When your child complains of a headache, it can be anything from a plea to stay home from school in hopes of avoiding a test, to a sign of something more serious. But how can you tell the difference? And when is it time to see the pediatrician? Dr. Sharief Taraman, a pediatric neurologist at CHOC, offers advice on what parents can do to keep headaches at bay, the importance of identifying a pattern in your child’s headaches, options for treatment, and what types of headache warrant a trip to the emergency department.
First, it’s important to be able to identify what type of headache your child may be suffering from.
What type of headache does my child have?
Migraine symptoms in kids
At least 5 attacks that meet the following criteria:
- Headache lasting 1 – 72 hours
- Headache has at least two of the following features:
- Pain on both sides or only one side of the head
- Pain is pulsating
- Moderate to severe intensity
- Aggravated by routine physical activities
- At least one of the following:
- Nausea and/or vomiting
- Sensitivity to light or noise
If your child has more than 15 headache days per month over a three-month period, and at least half of those are migraines, they may be suffering from chronic migraines.
It’s a common misconception to assume that only adults suffer from migraines, which isn’t true, says Dr. Taraman. If your child has migraines, they are not alone. About 1 out of every 20 kids, or about 8 million children in the United States, gets migraines. Before age 10, an equal number of boys and girls get migraines. But after age 12, during and after puberty, migraines affect girls three times more often than boys.
Tension headache symptoms in kids
- Headache lasting from 30 minutes to seven days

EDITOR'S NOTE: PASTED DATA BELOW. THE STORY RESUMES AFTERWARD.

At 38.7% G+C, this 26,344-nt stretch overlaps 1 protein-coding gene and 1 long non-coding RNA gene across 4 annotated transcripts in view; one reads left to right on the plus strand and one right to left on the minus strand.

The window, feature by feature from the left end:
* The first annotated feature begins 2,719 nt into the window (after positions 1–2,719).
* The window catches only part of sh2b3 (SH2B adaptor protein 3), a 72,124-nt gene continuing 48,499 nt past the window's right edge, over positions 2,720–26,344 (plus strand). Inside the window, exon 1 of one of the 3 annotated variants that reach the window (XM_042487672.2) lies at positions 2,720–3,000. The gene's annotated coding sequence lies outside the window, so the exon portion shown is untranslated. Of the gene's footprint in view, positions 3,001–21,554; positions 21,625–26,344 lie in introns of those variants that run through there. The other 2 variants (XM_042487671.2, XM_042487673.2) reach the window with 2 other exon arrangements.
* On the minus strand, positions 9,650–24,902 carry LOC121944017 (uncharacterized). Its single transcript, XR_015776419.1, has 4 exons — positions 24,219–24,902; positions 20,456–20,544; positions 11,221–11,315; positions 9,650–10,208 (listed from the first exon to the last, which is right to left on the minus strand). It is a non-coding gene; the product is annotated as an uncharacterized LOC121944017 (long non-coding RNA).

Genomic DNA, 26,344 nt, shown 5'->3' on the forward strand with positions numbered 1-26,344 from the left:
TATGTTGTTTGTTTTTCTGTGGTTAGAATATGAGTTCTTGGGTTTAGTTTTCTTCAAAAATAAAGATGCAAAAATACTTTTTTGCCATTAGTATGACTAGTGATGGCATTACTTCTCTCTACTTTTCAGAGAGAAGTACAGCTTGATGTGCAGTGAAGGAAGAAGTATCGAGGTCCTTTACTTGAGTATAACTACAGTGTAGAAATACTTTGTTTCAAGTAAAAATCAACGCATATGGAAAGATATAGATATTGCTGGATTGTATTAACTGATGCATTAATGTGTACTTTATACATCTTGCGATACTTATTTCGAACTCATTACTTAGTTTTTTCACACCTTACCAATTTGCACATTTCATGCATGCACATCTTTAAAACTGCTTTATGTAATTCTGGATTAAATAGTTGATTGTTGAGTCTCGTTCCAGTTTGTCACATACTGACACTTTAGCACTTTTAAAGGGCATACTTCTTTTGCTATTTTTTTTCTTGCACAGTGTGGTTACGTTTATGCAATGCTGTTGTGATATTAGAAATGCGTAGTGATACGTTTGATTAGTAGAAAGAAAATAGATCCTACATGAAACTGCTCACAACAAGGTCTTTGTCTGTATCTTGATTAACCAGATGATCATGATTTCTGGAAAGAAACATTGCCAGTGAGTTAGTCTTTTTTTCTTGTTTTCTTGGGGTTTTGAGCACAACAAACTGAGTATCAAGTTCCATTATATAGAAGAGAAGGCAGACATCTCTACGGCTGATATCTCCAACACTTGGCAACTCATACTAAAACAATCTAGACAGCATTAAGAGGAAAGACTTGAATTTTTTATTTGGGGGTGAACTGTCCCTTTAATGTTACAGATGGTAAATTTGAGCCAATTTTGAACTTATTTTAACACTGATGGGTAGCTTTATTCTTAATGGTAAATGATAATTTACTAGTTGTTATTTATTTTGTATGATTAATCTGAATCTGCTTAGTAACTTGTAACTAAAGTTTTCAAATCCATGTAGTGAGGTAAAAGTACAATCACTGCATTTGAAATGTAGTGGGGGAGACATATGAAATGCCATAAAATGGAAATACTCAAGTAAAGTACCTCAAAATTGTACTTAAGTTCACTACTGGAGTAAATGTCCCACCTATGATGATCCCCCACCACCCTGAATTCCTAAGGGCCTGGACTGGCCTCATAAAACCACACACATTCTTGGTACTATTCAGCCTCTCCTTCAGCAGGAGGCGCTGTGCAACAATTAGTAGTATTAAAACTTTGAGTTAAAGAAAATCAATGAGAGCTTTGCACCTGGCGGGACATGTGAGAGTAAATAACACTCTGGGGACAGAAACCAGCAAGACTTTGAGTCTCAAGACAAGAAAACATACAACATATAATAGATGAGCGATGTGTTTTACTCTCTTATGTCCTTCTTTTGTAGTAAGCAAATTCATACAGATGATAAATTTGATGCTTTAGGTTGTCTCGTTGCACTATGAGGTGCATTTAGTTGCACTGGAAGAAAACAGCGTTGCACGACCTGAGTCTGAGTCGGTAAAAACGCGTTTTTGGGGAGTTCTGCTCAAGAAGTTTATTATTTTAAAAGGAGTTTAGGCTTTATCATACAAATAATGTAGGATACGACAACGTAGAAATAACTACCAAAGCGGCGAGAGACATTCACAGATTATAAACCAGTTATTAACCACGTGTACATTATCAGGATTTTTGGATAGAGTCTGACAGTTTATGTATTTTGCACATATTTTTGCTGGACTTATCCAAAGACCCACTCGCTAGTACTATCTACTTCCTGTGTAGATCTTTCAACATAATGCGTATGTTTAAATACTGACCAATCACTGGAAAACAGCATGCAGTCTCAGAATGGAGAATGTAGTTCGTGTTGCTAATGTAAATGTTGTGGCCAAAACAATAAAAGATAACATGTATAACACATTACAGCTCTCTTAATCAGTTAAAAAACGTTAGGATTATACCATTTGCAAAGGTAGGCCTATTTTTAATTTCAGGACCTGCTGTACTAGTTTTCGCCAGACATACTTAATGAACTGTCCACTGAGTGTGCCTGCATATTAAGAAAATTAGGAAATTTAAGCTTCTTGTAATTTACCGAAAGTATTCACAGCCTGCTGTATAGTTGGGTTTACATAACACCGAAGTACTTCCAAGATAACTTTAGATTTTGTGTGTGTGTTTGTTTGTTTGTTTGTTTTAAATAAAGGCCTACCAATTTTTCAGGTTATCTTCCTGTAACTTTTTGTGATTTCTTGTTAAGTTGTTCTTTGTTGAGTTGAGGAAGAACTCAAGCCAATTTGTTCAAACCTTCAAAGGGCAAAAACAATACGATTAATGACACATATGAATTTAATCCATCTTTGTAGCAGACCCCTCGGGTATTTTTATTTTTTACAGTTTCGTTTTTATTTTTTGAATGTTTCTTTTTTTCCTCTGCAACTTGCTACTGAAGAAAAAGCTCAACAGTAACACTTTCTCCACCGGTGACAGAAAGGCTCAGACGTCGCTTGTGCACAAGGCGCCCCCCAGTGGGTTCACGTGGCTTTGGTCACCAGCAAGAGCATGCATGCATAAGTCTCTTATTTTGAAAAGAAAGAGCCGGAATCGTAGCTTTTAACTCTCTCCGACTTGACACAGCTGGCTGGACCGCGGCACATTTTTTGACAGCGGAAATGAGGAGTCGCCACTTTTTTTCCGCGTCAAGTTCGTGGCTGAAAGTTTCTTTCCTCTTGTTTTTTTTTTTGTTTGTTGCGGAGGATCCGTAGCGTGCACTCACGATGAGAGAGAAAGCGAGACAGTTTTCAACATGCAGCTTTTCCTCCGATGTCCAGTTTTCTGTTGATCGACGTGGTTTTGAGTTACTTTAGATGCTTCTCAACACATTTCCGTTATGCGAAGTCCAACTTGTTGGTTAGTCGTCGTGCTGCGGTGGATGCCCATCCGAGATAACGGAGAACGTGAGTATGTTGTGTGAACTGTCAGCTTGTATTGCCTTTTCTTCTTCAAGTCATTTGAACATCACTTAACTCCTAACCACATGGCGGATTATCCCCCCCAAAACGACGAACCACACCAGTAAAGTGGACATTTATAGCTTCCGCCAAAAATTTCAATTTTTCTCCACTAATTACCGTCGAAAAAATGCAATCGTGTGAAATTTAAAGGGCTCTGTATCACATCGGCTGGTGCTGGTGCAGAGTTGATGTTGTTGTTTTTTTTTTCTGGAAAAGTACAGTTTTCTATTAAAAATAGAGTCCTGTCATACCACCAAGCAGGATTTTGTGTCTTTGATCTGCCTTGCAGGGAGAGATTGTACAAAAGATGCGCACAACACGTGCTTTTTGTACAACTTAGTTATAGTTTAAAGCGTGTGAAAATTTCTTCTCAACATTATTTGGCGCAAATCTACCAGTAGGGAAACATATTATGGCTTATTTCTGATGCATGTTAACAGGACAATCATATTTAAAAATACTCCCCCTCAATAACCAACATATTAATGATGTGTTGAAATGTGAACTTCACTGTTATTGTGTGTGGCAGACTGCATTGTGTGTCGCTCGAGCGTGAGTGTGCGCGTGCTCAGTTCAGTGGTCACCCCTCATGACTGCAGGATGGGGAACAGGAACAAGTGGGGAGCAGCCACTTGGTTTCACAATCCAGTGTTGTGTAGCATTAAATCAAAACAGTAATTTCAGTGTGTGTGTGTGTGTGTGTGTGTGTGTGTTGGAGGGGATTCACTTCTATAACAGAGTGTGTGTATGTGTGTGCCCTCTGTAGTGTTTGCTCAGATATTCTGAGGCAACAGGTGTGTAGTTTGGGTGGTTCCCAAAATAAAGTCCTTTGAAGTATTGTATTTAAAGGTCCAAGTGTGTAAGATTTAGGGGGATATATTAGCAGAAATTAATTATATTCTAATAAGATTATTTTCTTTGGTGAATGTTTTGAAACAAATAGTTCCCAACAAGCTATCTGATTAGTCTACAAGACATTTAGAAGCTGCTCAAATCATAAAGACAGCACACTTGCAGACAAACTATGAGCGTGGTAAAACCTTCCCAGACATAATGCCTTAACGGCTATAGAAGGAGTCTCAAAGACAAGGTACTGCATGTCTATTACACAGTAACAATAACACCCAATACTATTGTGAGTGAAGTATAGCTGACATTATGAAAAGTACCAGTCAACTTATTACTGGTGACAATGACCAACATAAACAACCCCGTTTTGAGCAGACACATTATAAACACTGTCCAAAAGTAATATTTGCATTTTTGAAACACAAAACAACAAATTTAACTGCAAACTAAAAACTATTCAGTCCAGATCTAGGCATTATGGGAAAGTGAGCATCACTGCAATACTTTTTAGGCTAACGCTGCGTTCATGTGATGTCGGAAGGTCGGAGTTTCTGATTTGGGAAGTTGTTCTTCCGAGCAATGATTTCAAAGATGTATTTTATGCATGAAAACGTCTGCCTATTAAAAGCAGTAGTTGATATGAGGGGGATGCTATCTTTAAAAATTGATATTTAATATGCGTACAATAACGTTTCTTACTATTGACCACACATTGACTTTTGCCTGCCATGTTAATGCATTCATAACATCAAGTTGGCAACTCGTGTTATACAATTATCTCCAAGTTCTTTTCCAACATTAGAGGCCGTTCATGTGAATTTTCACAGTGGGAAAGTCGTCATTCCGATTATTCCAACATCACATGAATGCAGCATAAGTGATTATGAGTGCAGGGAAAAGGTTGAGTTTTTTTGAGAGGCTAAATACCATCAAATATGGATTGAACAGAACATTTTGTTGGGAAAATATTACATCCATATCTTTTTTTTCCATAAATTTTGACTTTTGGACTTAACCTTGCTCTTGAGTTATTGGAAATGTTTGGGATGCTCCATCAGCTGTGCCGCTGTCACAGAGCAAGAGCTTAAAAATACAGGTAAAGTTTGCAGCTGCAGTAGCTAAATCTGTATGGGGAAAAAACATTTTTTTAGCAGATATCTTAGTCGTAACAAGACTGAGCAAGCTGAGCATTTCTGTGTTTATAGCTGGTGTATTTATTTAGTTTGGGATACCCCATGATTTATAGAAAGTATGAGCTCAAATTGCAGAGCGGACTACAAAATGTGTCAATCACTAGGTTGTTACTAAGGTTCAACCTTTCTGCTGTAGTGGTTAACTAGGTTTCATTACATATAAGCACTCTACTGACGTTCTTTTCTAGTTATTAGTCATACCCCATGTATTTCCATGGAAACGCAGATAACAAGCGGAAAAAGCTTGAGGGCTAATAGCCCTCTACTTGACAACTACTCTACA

- Headache has at least two of the following characteristics:
- Pain in two locations
- Pressing or tightening feeling (not a pulsing pain)
- Mild to moderate intensity
- Not aggravated by routine physical activity such as walking or climbing stairs
- No nausea or vomiting – many children experience a loss of appetite
- Either sensitivity to light or sensitivity to sound
- Tension headaches occur most often in children ages 9-12
Cluster headache symptoms in kids
- At least five headaches that meet the following criteria:
- Severe pain in one location: within the eye, above the eyebrow, or on the forehead, that lasts from 15 minutes to three hours when left untreated
- Headache is accompanied by at least one of the following symptoms on the same side of the body as their pain:
- Conjunctival injection and/or lacrimation
- Nasal congestion and/or excess mucus in the nose
- Eyelid swelling
- Forehead and facial swelling
- Droopy eyelid and/or small pupil
- A restlessness or agitation
- Cluster headaches usually start in children at around 10 years old
Post traumatic headache symptoms in kids
- Acute post traumatic headache: lasts less than three months and caused by a traumatic injury to the head
- Persistent post traumatic headache: lasts more than three months and caused by a traumatic injury to the head
- Both acute and persistent headaches develop within one week of: the injury to the head, regaining of consciousness following injury to the head, or discontinuing medicine that impairs the ability to sense a headache following a head injury
- Extended recovery risk factors:
- Prolonged loss of consciousness or amnesia
- Initial symptom severity
- Premorbid history of ADHD, mood disorders, and migraines